Lookie what I found at the library:
John C. McLoughlin's epic popular biological science book, The Tree of Animal Life: A Tale of Changing Forms and Fortunes! Published in 1981 by Dodd, Mead, and Company. And it is indeed epic. In this book, McLoughlin is going to do no less than tell us the entire history of animal life on Earth.
Now, I'll admit I don't know enough about animals in general to call B. S. on some of McLoughlin's claims here. Then again, nothing stands out as particularly weird. As the title graphic implies, the book is heavy on the concept of Convergent Evolution. We also have a McLoughlin Butthead-ceratops right on the title page. There's another a little later on in the book:
A little different from the iconic Archosauria image, but still pretty weird.
Right off the bat, I like how McLoughlin writes out my Linneus Rant so I don't have to:
McLoughlin's own pointillism ink drawings are back. As in Archosauria, they are quite lovely, like this rather sprightly Rhamphorhynchus:
Certainly, McLoughlin spends a lot of time in the Mesozoic era. But he does take a while in ancient times as well. Here are some rather odd-looking Opabinas. (Read that again: Odd-looking Opabinas. For those who do not know what an Opabina is, it's essentially a real-life Starfish Alien. From Earth. They looked very weird, but a little different from this illustration.)
In Archosauria, I was unspeakably happy to see that nearly every small-ish theropod in the book was drawn with a fine coat of feathers. Strangely, even though this book is relatively more recent, McLoughlin ditches this trend entirely. And he gets Deinonychus and Deinocheirus confused:
You may need to click for big, but yes, he refers to the dromeosaurs in this drawing as Deinocheirus. To be fair, there was an odd time in the 80's where any dinosaur with large talons would be lumped in with the dromeosaurs. That's why your old copy of the used-to-be-seminal Simon and Schuster Encyclopedia of Dinosaurs and Prehistoric Creatures (I will eventually get to that one) has Baryonyx in among the 'raptors.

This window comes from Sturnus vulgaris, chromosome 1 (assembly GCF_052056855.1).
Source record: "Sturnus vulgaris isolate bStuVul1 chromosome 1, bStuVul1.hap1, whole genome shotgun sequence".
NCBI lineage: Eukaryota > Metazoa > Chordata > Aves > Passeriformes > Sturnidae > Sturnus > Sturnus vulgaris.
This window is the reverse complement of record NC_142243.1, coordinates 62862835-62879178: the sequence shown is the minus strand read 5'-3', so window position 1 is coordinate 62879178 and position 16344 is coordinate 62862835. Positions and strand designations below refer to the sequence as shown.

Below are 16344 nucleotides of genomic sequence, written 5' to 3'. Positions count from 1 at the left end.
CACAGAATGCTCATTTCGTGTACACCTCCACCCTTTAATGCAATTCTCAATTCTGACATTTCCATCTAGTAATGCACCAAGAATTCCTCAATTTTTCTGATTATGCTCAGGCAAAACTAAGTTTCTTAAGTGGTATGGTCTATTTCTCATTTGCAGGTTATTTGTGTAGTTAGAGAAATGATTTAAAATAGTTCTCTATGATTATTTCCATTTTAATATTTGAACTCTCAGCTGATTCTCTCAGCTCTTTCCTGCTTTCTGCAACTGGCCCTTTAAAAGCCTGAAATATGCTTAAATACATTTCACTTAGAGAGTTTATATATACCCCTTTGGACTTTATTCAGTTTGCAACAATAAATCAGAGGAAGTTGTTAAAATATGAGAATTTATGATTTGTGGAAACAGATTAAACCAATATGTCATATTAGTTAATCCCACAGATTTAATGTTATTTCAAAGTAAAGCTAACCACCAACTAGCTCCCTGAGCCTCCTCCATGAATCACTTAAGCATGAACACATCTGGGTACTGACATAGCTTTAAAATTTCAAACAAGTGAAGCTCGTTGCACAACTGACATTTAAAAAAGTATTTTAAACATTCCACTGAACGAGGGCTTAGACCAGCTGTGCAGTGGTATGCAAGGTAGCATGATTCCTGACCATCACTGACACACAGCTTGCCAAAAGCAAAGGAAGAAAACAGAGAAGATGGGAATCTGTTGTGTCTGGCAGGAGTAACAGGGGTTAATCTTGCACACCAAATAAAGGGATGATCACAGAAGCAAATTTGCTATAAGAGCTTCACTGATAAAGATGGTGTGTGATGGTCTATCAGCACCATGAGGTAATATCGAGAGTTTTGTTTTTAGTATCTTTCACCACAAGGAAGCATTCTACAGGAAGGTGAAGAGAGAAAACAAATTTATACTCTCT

And that's... that's not a Quetzalcoatlus. (But again, to be fair, there wasn't much good evidence of Azhdarchids back then. Some reconstructions could get... weird.)
Since McLoughlin was an early champion of feathered theropods, you may wonder what his take on Archaeopteryx would look like. Well, it looks like this:
With crazy hands and a bonus Syntarsus. I love blog posts where I come up with five or six other possible posting subjects while writing. The strange history of the critter called Syntarsus in paleoart might be one.
McLoughlin ends the book with the appearance of humans on the animal life playing field. And... it turns out he is an illustrator like myself who may do well to avoid drawing people altogether:
Then again, the look on the guy on the right. It's on the very border of hilarious and horrifying.
Festive Thingie of the Day! Speaking of the border of hilarious and horrifying. Head over to The Realm of Mad-Ness and there is a review of a truly ghastly holiday special from our brass-balled friends at Filmation.
Last year, I did a brief post on forgotten Christmas specials and lamented that there was very little evidence online that Ralph Bakshi's "Christmas in Tattertown" ever existed. This year, a Google search turned up... slightly more information. I'm still hunting around for the complete special, but at least I can point to the clips in this montage of odd Christmas moments from specials (with possibly the greatest musical accompaniment imaginable) and say I wasn't making it up:
I have no idea if this is for real or not, but here is more evidence that George Lucas needs someone to tell him, "No."
EDIT: And bullet dodged. Thank goodness there are lines he will not cross. (Now a really nice Christmas present would be some assurance that Robert Zemekes will not be allowed on the same continent as wherever "Who Discovered Roger Rabbit" is being made and that his motion capture remake of "Yellow Submarine" has sunk...)
Sketch of the Day! This kinda has to do with the content of this book: